I installed CentOS on the machine with the EDT frame-grabber. I then installed the frame-grabber software from the CD.
In the /opt/EDTpdv/ directory the camconfig program was run and I entered "331" to start the frame-grabber and run with the Dalsa 1M60 settings ... this was necessary to get the frame grabber running, but didn't seem to force pdvshow, installed at a later point, to use this configuration file. At this point I could access the camera menu with the serial_cmd program.
After some effort, which will be detailed shortly, I managed to finally get the pdv_show GUI program compiled and installed. I found that trying to run that program with the dalsa_1m60.cfg configuration file resulted in a segmentation fault.
However, when I ran it with the default Dalsa configuration file, pantera11m4fr.cfg, and selected "Continuous Exposure" I got a stream of illuminated pixels on the screen. It was clear that the display was displaying the pixels coming back from the camera in the wrong way (for instance, trying to load a 1024x1024 image into a 1440x900 array), however, by changing the frame rate on the camera to 20Hz and waving my hand around in front of the camera I was able to modulate the intensity of the hash of pixels being displayed. This means that the frame-grabber is successfully getting data - it just isn't interpreting it correctly yet.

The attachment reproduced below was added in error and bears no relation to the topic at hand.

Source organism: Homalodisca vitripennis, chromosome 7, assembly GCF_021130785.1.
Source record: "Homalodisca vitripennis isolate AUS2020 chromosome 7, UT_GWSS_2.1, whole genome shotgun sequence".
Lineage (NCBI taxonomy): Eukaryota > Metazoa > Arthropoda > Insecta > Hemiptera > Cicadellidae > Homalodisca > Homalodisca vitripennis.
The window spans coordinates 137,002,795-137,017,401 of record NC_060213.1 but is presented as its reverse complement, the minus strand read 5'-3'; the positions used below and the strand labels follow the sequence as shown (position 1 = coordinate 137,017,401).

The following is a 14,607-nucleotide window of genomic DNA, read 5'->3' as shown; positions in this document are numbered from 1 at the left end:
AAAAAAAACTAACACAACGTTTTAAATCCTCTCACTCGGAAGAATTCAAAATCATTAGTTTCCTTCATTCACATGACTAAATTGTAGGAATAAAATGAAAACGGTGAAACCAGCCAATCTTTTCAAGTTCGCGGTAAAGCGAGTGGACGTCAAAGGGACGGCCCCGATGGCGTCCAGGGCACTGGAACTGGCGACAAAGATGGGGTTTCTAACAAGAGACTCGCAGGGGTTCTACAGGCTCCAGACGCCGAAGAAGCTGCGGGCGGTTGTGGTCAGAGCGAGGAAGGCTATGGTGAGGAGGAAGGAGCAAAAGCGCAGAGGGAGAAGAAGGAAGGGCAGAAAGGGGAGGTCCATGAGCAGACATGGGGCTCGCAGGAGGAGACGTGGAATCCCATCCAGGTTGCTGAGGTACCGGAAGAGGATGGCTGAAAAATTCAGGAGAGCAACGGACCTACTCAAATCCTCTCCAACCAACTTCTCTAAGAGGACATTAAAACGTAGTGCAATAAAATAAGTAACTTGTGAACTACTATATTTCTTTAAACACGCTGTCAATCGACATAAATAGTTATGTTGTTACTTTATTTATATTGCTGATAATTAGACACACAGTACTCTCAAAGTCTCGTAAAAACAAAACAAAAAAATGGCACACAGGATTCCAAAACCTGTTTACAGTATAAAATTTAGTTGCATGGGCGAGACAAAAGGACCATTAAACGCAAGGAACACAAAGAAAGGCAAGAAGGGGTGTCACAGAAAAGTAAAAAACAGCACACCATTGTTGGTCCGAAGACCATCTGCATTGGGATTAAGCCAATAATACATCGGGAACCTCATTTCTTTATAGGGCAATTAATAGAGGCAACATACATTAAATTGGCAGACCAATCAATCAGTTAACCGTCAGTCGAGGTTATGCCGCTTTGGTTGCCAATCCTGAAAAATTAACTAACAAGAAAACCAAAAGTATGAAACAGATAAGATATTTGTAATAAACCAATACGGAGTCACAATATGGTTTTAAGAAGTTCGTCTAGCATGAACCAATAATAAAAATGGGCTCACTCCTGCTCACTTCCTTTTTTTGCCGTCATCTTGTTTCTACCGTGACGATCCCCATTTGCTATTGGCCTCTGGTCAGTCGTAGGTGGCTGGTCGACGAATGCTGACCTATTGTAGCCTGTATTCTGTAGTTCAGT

Here are a couple of images from pdv_show (hit Alt+PrtScrn to get a screenshot of the active window):
1. Screenshot-PCI_DV_Display.png - the image on the computer with the camera running unobscured
2. Screenshot-PCI_DV_Display-1.png - the image on the computer with me covering the camera with my hand.
3. -opt-EDTpdv.png - the camera parameters at the time of this test (running serial_cmd)